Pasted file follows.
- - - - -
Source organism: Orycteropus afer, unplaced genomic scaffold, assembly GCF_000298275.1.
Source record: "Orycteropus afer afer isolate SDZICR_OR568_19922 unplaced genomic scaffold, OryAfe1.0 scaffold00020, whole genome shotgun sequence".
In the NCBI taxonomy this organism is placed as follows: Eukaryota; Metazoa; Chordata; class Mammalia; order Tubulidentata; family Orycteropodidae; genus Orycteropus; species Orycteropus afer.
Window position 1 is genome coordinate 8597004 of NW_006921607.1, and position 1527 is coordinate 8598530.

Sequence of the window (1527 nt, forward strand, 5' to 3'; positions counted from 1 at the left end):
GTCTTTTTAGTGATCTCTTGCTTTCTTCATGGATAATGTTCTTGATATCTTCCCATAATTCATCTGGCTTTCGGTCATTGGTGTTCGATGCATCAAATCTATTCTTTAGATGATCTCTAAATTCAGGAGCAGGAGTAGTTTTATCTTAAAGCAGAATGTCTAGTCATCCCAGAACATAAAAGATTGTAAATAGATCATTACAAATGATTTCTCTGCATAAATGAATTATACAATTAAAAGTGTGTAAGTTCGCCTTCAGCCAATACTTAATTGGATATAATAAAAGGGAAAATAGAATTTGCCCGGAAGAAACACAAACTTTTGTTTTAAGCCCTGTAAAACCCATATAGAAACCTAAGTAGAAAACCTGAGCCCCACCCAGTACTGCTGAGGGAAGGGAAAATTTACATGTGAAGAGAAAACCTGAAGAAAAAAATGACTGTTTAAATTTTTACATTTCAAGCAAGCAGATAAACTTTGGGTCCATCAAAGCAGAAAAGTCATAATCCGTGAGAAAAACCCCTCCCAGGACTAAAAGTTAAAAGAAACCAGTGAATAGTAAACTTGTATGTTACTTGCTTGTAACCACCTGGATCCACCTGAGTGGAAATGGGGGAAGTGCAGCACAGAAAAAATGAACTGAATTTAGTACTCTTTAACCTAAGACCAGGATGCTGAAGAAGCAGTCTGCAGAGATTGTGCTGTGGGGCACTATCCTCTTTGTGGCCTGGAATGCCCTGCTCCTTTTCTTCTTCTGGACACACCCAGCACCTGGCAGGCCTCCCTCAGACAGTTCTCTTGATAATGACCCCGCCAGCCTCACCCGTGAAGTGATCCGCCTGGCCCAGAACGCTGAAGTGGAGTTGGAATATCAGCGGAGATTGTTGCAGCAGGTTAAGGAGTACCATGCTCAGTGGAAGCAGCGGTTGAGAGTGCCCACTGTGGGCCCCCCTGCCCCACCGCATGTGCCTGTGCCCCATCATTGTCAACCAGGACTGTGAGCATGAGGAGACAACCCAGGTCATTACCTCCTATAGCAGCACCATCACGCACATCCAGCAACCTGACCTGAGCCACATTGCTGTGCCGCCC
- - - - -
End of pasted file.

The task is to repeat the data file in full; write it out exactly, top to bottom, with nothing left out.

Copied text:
Source organism: Orycteropus afer, unplaced genomic scaffold, assembly GCF_000298275.1.
Source record: "Orycteropus afer afer isolate SDZICR_OR568_19922 unplaced genomic scaffold, OryAfe1.0 scaffold00020, whole genome shotgun sequence".
In the NCBI taxonomy this organism is placed as follows: Eukaryota; Metazoa; Chordata; class Mammalia; order Tubulidentata; family Orycteropodidae; genus Orycteropus; species Orycteropus afer.
Window position 1 is genome coordinate 8597004 of NW_006921607.1, and position 1527 is coordinate 8598530.

Sequence of the window (1527 nt, forward strand, 5' to 3'; positions counted from 1 at the left end):
GTCTTTTTAGTGATCTCTTGCTTTCTTCATGGATAATGTTCTTGATATCTTCCCATAATTCATCTGGCTTTCGGTCATTGGTGTTCGATGCATCAAATCTATTCTTTAGATGATCTCTAAATTCAGGAGCAGGAGTAGTTTTATCTTAAAGCAGAATGTCTAGTCATCCCAGAACATAAAAGATTGTAAATAGATCATTACAAATGATTTCTCTGCATAAATGAATTATACAATTAAAAGTGTGTAAGTTCGCCTTCAGCCAATACTTAATTGGATATAATAAAAGGGAAAATAGAATTTGCCCGGAAGAAACACAAACTTTTGTTTTAAGCCCTGTAAAACCCATATAGAAACCTAAGTAGAAAACCTGAGCCCCACCCAGTACTGCTGAGGGAAGGGAAAATTTACATGTGAAGAGAAAACCTGAAGAAAAAAATGACTGTTTAAATTTTTACATTTCAAGCAAGCAGATAAACTTTGGGTCCATCAAAGCAGAAAAGTCATAATCCGTGAGAAAAACCCCTCCCAGGACTAAAAGTTAAAAGAAACCAGTGAATAGTAAACTTGTATGTTACTTGCTTGTAACCACCTGGATCCACCTGAGTGGAAATGGGGGAAGTGCAGCACAGAAAAAATGAACTGAATTTAGTACTCTTTAACCTAAGACCAGGATGCTGAAGAAGCAGTCTGCAGAGATTGTGCTGTGGGGCACTATCCTCTTTGTGGCCTGGAATGCCCTGCTCCTTTTCTTCTTCTGGACACACCCAGCACCTGGCAGGCCTCCCTCAGACAGTTCTCTTGATAATGACCCCGCCAGCCTCACCCGTGAAGTGATCCGCCTGGCCCAGAACGCTGAAGTGGAGTTGGAATATCAGCGGAGATTGTTGCAGCAGGTTAAGGAGTACCATGCTCAGTGGAAGCAGCGGTTGAGAGTGCCCACTGTGGGCCCCCCTGCCCCACCGCATGTGCCTGTGCCCCATCATTGTCAACCAGGACTGTGAGCATGAGGAGACAACCCAGGTCATTACCTCCTATAGCAGCACCATCACGCACATCCAGCAACCTGACCTGAGCCACATTGCTGTGCCGCCC